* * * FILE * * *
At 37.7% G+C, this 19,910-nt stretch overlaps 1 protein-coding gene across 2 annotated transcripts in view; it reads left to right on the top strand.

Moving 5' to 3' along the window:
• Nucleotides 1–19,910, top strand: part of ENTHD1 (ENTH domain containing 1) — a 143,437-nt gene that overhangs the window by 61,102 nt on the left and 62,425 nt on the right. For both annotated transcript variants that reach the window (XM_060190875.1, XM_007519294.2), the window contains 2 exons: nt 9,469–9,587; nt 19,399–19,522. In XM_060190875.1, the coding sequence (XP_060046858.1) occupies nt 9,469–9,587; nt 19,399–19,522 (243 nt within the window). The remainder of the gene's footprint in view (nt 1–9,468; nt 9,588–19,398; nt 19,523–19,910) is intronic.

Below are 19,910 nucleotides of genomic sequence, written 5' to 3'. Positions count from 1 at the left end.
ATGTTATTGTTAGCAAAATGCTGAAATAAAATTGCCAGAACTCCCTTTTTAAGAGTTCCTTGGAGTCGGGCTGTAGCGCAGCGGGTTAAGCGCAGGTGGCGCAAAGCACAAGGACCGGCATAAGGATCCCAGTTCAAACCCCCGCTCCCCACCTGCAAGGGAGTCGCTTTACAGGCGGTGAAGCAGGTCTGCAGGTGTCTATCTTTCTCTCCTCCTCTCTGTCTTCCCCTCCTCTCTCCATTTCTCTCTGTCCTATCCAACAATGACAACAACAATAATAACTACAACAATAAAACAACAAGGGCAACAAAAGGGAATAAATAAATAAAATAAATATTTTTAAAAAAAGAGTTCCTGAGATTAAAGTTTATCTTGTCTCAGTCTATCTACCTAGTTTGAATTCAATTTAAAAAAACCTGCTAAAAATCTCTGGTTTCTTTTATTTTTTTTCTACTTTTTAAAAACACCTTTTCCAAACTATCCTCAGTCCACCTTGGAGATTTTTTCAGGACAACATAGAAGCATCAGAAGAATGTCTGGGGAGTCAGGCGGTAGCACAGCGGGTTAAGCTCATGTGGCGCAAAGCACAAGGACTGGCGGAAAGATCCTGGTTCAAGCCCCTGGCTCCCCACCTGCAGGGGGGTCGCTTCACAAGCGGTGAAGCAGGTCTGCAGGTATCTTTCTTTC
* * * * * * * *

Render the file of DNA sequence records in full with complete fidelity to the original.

At 37.7% G+C, this 19,910-nt stretch overlaps 1 protein-coding gene across 2 annotated transcripts in view; it reads left to right on the top strand.

Moving 5' to 3' along the window:
• Nucleotides 1–19,910, top strand: part of ENTHD1 (ENTH domain containing 1) — a 143,437-nt gene that overhangs the window by 61,102 nt on the left and 62,425 nt on the right. For both annotated transcript variants that reach the window (XM_060190875.1, XM_007519294.2), the window contains 2 exons: nt 9,469–9,587; nt 19,399–19,522. In XM_060190875.1, the coding sequence (XP_060046858.1) occupies nt 9,469–9,587; nt 19,399–19,522 (243 nt within the window). The remainder of the gene's footprint in view (nt 1–9,468; nt 9,588–19,398; nt 19,523–19,910) is intronic.

Below are 19,910 nucleotides of genomic sequence, written 5' to 3'. Positions count from 1 at the left end.
ATGTTATTGTTAGCAAAATGCTGAAATAAAATTGCCAGAACTCCCTTTTTAAGAGTTCCTTGGAGTCGGGCTGTAGCGCAGCGGGTTAAGCGCAGGTGGCGCAAAGCACAAGGACCGGCATAAGGATCCCAGTTCAAACCCCCGCTCCCCACCTGCAAGGGAGTCGCTTTACAGGCGGTGAAGCAGGTCTGCAGGTGTCTATCTTTCTCTCCTCCTCTCTGTCTTCCCCTCCTCTCTCCATTTCTCTCTGTCCTATCCAACAATGACAACAACAATAATAACTACAACAATAAAACAACAAGGGCAACAAAAGGGAATAAATAAATAAAATAAATATTTTTAAAAAAAGAGTTCCTGAGATTAAAGTTTATCTTGTCTCAGTCTATCTACCTAGTTTGAATTCAATTTAAAAAAACCTGCTAAAAATCTCTGGTTTCTTTTATTTTTTTTCTACTTTTTAAAAACACCTTTTCCAAACTATCCTCAGTCCACCTTGGAGATTTTTTCAGGACAACATAGAAGCATCAGAAGAATGTCTGGGGAGTCAGGCGGTAGCACAGCGGGTTAAGCTCATGTGGCGCAAAGCACAAGGACTGGCGGAAAGATCCTGGTTCAAGCCCCTGGCTCCCCACCTGCAGGGGGGTCGCTTCACAAGCGGTGAAGCAGGTCTGCAGGTATCTTTCTTTC